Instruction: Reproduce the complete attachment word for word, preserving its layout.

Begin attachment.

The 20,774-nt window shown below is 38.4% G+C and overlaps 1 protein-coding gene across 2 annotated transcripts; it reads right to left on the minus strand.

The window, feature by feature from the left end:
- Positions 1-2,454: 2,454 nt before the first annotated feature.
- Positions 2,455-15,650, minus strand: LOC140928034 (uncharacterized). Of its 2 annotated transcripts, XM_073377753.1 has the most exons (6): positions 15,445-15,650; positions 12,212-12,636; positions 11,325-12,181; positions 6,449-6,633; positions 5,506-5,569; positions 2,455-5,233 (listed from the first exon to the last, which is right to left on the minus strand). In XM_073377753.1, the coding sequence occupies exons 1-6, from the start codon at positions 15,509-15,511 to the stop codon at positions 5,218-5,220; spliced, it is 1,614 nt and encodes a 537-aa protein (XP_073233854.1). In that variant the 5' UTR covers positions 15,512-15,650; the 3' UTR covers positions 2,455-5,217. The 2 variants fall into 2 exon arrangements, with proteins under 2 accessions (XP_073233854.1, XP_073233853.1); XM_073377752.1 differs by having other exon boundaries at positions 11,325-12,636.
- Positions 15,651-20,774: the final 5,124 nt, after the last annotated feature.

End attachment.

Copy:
The 20,774-nt window shown below is 38.4% G+C and overlaps 1 protein-coding gene across 2 annotated transcripts; it reads right to left on the minus strand.

The window, feature by feature from the left end:
- Positions 1-2,454: 2,454 nt before the first annotated feature.
- Positions 2,455-15,650, minus strand: LOC140928034 (uncharacterized). Of its 2 annotated transcripts, XM_073377753.1 has the most exons (6): positions 15,445-15,650; positions 12,212-12,636; positions 11,325-12,181; positions 6,449-6,633; positions 5,506-5,569; positions 2,455-5,233 (listed from the first exon to the last, which is right to left on the minus strand). In XM_073377753.1, the coding sequence occupies exons 1-6, from the start codon at positions 15,509-15,511 to the stop codon at positions 5,218-5,220; spliced, it is 1,614 nt and encodes a 537-aa protein (XP_073233854.1). In that variant the 5' UTR covers positions 15,512-15,650; the 3' UTR covers positions 2,455-5,217. The 2 variants fall into 2 exon arrangements, with proteins under 2 accessions (XP_073233854.1, XP_073233853.1); XM_073377752.1 differs by having other exon boundaries at positions 11,325-12,636.
- Positions 15,651-20,774: the final 5,124 nt, after the last annotated feature.